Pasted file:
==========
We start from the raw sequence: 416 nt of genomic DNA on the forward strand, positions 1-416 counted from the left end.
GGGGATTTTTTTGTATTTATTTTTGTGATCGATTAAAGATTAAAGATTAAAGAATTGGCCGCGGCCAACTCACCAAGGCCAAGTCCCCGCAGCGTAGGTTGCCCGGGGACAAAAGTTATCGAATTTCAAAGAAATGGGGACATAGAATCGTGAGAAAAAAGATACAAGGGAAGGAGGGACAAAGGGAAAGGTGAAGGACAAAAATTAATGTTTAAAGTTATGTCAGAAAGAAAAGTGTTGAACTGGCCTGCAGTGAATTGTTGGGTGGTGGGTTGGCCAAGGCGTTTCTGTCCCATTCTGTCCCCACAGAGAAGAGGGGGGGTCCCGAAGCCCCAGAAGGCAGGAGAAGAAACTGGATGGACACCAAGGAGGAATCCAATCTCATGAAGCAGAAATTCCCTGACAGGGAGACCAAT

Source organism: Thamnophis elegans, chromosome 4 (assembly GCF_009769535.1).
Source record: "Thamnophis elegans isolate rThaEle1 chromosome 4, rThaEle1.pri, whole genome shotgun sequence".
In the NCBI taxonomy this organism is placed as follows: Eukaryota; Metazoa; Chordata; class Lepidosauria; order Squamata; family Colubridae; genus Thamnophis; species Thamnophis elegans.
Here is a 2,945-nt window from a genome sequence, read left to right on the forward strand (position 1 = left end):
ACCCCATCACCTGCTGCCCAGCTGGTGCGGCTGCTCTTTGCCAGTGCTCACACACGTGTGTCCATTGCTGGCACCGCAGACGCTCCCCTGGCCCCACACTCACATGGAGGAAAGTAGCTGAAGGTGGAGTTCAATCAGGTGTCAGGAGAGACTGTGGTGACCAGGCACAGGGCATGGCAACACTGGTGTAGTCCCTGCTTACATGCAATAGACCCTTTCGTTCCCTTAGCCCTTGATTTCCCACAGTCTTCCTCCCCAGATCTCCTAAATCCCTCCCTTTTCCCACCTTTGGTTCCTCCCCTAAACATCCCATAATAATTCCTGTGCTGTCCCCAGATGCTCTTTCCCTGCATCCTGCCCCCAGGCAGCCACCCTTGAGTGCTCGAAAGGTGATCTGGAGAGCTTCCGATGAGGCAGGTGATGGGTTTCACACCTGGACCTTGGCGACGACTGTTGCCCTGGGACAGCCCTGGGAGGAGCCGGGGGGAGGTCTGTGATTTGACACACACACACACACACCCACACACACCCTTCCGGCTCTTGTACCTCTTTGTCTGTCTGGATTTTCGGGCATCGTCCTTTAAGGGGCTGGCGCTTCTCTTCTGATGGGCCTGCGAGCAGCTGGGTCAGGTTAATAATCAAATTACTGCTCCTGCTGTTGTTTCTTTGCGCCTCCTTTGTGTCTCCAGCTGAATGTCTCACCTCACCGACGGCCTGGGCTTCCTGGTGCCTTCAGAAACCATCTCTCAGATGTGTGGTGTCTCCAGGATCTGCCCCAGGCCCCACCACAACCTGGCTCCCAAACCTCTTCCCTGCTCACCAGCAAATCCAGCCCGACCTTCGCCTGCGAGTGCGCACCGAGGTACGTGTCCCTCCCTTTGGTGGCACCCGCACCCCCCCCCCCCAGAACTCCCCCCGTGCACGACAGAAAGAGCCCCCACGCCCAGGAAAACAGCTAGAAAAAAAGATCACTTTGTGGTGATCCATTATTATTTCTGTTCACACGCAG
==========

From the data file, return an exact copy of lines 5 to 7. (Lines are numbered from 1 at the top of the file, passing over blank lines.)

In the NCBI taxonomy this organism is placed as follows: Eukaryota; Metazoa; Chordata; class Lepidosauria; order Squamata; family Colubridae; genus Thamnophis; species Thamnophis elegans.
Here is a 2,945-nt window from a genome sequence, read left to right on the forward strand (position 1 = left end):
ACCCCATCACCTGCTGCCCAGCTGGTGCGGCTGCTCTTTGCCAGTGCTCACACACGTGTGTCCATTGCTGGCACCGCAGACGCTCCCCTGGCCCCACACTCACATGGAGGAAAGTAGCTGAAGGTGGAGTTCAATCAGGTGTCAGGAGAGACTGTGGTGACCAGGCACAGGGCATGGCAACACTGGTGTAGTCCCTGCTTACATGCAATAGACCCTTTCGTTCCCTTAGCCCTTGATTTCCCACAGTCTTCCTCCCCAGATCTCCTAAATCCCTCCCTTTTCCCACCTTTGGTTCCTCCCCTAAACATCCCATAATAATTCCTGTGCTGTCCCCAGATGCTCTTTCCCTGCATCCTGCCCCCAGGCAGCCACCCTTGAGTGCTCGAAAGGTGATCTGGAGAGCTTCCGATGAGGCAGGTGATGGGTTTCACACCTGGACCTTGGCGACGACTGTTGCCCTGGGACAGCCCTGGGAGGAGCCGGGGGGAGGTCTGTGATTTGACACACACACACACACACCCACACACACCCTTCCGGCTCTTGTACCTCTTTGTCTGTCTGGATTTTCGGGCATCGTCCTTTAAGGGGCTGGCGCTTCTCTTCTGATGGGCCTGCGAGCAGCTGGGTCAGGTTAATAATCAAATTACTGCTCCTGCTGTTGTTTCTTTGCGCCTCCTTTGTGTCTCCAGCTGAATGTCTCACCTCACCGACGGCCTGGGCTTCCTGGTGCCTTCAGAAACCATCTCTCAGATGTGTGGTGTCTCCAGGATCTGCCCCAGGCCCCACCACAACCTGGCTCCCAAACCTCTTCCCTGCTCACCAGCAAATCCAGCCCGACCTTCGCCTGCGAGTGCGCACCGAGGTACGTGTCCCTCCCTTTGGTGGCACCCGCACCCCCCCCCCCCAGAACTCCCCCCGTGCACGACAGAAAGAGCCCCCACGCCCAGGAAAACAGCTAGAAAAAAAGATCACTTTGTGGTGATCCATTATTATTTCTGTTCACACGCAG